During nearly two hours of questioning, Mr. Bernanke parried efforts by members of both parties to score political points, seeming to disappoint both sides. After saying “the budget deficit should narrow over the next few years,” he refused to make policy recommendations on how to do so, though he did caution against reacting hastily.
“This very moment is not the time to radically reduce our spending or raise our taxes, because the economy is still in a recovery mode and needs that support,” Mr. Bernanke told Representative Bob Etheridge, Democrat of North Carolina.
To Representative Jim Jordan of Ohio, one of several Republicans who accused the Obama administration of being profligate, Mr. Bernanke said that “increased taxes, cuts in spending that are too large would be a negative, would be a drag on recovery.”
To Representative Gerald E. Connolly, a Virginia Democrat who tried to get Mr. Bernanke to criticize the huge 2001 tax cuts signed into law by President George W. Bush, Mr. Bernanke said, “It probably did strengthen the economy, but it also raised the deficit.”
While defending the extraordinary responses to the recession as necessary, Mr. Bernanke has also emphasized the risks associated with the aging of the population. This year, he said, there are about five Americans between the ages of 20 and 64 for each person aged 65 or older. By the time most of the baby boomers have retired in 2030, he warned, there will be only three.
“In addition, government expenditures on health care for both retirees and nonretirees have continued to rise rapidly as increases in the costs of care have exceeded increases in incomes,” Mr. Bernanke said. “To avoid sharp, disruptive shifts in spending programs and tax policies in the future, and to retain the confidence of the public and the markets, we should be planning now how we will meet these looming budgetary challenges.”
Mr. Bernanke did not disclose his views on either the timing or the composition of the steps to meet those challenges — in a question-and-answer session with the broadcast journalist, Sam Donaldson, on Monday night, Mr. Bernanke said he, like Congress, was awaiting the conclusions of a bipartisan fiscal commission appointed by President Obama.
Who's on that bipartisan panel? Reuters has the complete rundown here. The Commission Cochairs are former Clinton White House Chief of Staff Erskine Bowles on the Democratic side and former Senator Alan Simpson on the Republican side.
Senator Simpson is a straight-talker, who doesn't pussyfoot around, as you can read in this Reuters story written before the Commission's first meeting:
"We're not going to say we're going to grow our way out of this," said former Republican Senator Alan Simpson. "Hell, we could have double (-digit) growth for 30 years and never grow our way out of this."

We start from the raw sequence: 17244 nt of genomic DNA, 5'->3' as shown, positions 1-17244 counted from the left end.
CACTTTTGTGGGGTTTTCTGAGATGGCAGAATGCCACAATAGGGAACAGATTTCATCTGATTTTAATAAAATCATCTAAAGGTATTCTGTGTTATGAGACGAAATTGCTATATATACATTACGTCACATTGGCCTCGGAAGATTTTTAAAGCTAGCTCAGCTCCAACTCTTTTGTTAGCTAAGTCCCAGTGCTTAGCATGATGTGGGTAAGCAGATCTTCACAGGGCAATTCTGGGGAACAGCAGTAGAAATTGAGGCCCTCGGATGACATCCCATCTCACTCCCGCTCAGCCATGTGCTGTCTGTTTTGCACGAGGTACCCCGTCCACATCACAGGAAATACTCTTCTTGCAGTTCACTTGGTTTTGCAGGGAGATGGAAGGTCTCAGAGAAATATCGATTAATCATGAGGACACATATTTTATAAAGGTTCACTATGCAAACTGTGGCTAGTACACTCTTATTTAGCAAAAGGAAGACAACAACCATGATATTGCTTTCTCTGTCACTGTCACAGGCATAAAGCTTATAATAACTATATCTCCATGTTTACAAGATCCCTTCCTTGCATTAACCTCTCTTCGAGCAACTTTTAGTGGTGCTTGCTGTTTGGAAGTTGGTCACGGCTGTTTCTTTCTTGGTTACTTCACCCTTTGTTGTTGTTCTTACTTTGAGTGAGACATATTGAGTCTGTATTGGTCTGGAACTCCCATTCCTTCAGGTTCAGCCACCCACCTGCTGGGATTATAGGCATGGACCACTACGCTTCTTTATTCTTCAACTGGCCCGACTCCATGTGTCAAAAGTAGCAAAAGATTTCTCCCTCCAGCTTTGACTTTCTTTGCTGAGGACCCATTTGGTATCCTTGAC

The deficit was $1.4 trillion in 2009, nearly 10 percent of the overall economy, and it is expected to be that much again this year. Longer term, the retiring baby boom generation will strain the Social Security retirement and Medicare health program for the elderly, putting even more pressure on government spending.
Erskine Bowles, former White House chief of staff under President Bill Clinton, said spending on those politically popular entitlement programs also has to be considered.
"If we're going to be serious about balancing the federal budget and righting this fiscal ship, then we have got to have everything on the table, and that includes the entitlement programs," Bowles said. "We'll never get to balance unless they're on the table.
Both liberals and conservatives have expressed concern about the commission. It is due to make its recommendations in December, well after the November mid-term congressional elections where record deficits and the $12 trillion national debt are likely to be major issues.
Liberals are worried the panel will recommend deep cuts to Social Security and Medicare as well as other social programs. Conservatives believe the panel is a way to set the stage for raising taxes.
"I'm not a stalking horse for taxes," Simpson said. "I had a terrific record on that. I'm a stalking horse for my grandchildren."
Bowles said the panel should look at the tax system, which critics say is so riddled with breaks and loopholes that it is becoming dysfunctional, and that a European-style value-added tax should also be on the table.
Most of the other commission members are current Senators and Representatives, with an equal number appointed by the each of the Democratic Majority and Republican Minority Congressional leaders. There are also a couple of Republican business people and a union leader on the panel.
Finally, one of my favorite people, former CBO Director Alice Rivlin, is also on the commission, so hope springs eternal in me that they'll come up with some good ideas .
Their report is due--not surprisingly--in December, right after the midterm elections.